One study, published April 6 in the journal Annals of Internal Medicine, found that they did not. That study, led by South Korean researchers, involved asking four patients with COVID-19 to cough into a petri dish 7.8 inches (20 centimetres) away. The patients coughed without masks, while wearing a disposable surgical mask and again wearing a 100% cotton Tube Mask. Neither mask meaningfully decreased the viral load coughed onto the petri dishes. But experts not involved in the study who were contacted by Live Science were hesitant to put much stock into the findings. The researchers didn’t look at distances beyond 7.8 inches to see if droplets didn’t travel as far while people were wearing masks, Chu said.
The study also returned the odd result that most swabs from the outside of patient Custom Mask were positive for corona virus and most from the inside were negative. The authors speculate that perhaps turbulent jets of air from coughing carried the virus toward the outside of the mask, but the explanation wasn’t very satisfying, according to Jones. The other study, published April 3 in the journal Nature Medicine, used a more sophisticated method of collecting the virus particles that sick people emit. The researchers asked 426 volunteers to breathe for 30 minutes into a cone-like device that captures everything exhaled. Of these, 43 patients had influenza, 54 patients had rhinoviruses and 17 patients had seasonal corona viruses (the kinds that cause colds, not the kind that causes COVID-19). This method allowed the researchers to quantify how much virus was found in droplet particles, which are greater than 0.0002 inches (5 microns) in diameter, versus aerosol particles, which are 5 microns or smaller. The participants were randomized to either wear a surgical mask or not wear a mask during the study.
But what does the evidence say about how well face masks work, and who should wear them?
When someone with Covid-19 wears a face mask, they can prevent other people from being infected. It’s also vital for healthcare workers to wear face masks (and to have masks available to wear), both during surgery and routine procedures, to prevent patients becoming infected. Health workers are highly trained experts who know how to correctly use face masks. The masks they use are medical grade equipment and are far more effective than their cloth alternatives.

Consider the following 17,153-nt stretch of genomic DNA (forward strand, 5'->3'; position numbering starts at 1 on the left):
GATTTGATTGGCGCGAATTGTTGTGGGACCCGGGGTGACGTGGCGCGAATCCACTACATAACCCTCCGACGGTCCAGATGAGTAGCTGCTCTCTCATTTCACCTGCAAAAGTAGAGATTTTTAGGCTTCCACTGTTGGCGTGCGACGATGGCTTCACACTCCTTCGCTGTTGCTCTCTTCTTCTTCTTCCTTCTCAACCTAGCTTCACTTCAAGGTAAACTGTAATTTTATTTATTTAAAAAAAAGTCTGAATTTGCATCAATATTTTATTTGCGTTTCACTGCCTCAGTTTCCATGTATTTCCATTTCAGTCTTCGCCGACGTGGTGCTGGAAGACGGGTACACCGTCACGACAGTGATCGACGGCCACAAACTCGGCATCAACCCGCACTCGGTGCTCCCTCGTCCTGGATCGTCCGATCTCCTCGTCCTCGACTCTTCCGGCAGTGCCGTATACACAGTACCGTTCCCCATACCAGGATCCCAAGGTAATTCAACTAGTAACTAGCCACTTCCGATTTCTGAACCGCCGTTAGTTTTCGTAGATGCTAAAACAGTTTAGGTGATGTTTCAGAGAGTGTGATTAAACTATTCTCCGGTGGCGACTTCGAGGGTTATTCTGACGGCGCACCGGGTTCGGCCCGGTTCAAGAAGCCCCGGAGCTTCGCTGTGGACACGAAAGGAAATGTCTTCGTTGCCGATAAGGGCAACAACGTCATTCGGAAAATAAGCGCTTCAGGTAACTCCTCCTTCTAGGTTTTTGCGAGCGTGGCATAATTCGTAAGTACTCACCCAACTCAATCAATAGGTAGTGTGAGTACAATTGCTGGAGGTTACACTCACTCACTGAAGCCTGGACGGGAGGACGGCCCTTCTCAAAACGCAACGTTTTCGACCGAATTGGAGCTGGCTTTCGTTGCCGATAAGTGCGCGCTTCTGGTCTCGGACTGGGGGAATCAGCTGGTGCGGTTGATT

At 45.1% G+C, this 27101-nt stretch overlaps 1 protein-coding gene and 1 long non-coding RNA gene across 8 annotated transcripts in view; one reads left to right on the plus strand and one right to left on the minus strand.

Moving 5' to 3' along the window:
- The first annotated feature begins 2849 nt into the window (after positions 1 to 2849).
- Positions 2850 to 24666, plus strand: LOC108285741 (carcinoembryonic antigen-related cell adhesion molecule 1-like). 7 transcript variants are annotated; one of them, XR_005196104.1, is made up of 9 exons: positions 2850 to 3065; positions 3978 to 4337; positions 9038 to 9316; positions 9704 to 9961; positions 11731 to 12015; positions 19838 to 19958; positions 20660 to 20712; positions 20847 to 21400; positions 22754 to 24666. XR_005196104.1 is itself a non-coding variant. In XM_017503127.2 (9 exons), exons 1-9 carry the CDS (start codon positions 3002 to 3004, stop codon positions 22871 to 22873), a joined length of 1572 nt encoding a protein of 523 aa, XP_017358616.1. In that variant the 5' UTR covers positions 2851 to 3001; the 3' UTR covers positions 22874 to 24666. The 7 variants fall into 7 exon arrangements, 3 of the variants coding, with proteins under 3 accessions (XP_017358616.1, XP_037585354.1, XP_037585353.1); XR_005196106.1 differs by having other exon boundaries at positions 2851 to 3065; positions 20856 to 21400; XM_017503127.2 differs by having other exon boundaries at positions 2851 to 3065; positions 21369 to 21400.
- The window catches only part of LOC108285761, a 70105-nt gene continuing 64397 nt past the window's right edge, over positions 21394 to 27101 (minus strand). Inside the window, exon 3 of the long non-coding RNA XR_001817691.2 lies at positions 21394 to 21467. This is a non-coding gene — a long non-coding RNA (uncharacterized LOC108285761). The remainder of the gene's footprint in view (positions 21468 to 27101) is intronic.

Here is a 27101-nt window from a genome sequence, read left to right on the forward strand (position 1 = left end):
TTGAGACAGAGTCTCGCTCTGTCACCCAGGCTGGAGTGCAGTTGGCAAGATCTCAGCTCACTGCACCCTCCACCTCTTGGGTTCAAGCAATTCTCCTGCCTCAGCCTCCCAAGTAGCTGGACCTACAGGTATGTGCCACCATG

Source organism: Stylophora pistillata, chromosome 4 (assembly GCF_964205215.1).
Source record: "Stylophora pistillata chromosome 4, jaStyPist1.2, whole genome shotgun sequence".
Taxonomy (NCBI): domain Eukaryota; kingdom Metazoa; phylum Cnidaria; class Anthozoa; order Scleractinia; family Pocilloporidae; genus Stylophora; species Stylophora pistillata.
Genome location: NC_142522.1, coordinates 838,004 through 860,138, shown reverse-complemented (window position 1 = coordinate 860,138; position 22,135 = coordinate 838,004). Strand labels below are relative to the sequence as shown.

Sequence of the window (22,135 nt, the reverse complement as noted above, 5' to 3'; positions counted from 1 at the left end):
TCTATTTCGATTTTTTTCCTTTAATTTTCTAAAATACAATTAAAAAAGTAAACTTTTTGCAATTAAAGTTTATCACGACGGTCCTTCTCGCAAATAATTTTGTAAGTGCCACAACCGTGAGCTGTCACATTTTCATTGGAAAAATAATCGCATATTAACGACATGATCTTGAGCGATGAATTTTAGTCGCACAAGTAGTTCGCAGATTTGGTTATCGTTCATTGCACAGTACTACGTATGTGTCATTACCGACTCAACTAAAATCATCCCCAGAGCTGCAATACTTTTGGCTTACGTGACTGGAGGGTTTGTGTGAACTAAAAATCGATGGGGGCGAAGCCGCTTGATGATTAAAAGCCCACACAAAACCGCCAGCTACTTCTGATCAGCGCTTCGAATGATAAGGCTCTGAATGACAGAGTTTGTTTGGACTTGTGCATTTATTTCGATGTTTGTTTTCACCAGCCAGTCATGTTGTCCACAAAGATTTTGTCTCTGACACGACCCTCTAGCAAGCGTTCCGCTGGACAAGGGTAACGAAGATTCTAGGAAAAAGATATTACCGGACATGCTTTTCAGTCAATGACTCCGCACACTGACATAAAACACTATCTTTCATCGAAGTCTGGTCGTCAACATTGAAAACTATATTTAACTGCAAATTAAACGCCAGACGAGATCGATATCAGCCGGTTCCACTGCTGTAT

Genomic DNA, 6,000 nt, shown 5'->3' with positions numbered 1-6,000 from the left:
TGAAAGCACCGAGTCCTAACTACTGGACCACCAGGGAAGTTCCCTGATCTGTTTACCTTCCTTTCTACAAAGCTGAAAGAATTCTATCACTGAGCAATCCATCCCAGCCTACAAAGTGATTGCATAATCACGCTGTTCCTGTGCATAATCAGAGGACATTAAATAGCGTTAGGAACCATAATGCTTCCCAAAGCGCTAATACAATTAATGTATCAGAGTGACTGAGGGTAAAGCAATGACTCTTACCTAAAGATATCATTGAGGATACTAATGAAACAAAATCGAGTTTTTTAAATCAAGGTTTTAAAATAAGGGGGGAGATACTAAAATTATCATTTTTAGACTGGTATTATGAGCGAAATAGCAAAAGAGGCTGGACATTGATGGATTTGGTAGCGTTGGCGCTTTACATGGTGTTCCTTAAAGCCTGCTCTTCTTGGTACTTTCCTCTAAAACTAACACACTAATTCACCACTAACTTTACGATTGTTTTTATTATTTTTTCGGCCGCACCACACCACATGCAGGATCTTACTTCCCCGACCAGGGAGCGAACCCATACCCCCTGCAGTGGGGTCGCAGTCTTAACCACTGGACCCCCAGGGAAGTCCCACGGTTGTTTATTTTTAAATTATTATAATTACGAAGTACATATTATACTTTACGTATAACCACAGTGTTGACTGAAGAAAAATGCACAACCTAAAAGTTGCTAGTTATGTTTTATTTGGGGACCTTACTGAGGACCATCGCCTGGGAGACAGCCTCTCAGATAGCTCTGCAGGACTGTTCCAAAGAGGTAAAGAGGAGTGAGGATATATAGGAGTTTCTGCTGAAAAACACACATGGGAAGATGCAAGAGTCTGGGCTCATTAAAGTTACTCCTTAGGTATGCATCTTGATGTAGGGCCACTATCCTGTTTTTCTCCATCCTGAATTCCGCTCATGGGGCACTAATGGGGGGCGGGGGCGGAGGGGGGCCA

We can’t automatically assume that because face masks work in hospitals, they will work everywhere. The reason masks are effective in hospitals is partly because they are changed often and correctly fitted, and partly because health workers know how to remove the mask without becoming infected from their outer surface, which could harbour viruses. There is a lack of good, robust evidence on the effectiveness of standard face masks worn by the public. One of the best forms of evidence in medical research is a randomised controlled trial. Typically, these are blinded, where information that may influence participants is withheld until after the experiment is completed. We would have difficulty doing this kind of trial of face masks, because it’s impossible for participants to be unaware of whether or not they’re wearing a mask.
The study also returned the odd result that most swabs from the outside of patient masks were positive for corona virus and most from the inside were negative. The authors speculate that perhaps turbulent jets of air from coughing carried the virus toward the outside of the mask, but the explanation wasn’t very satisfying, according to Jones.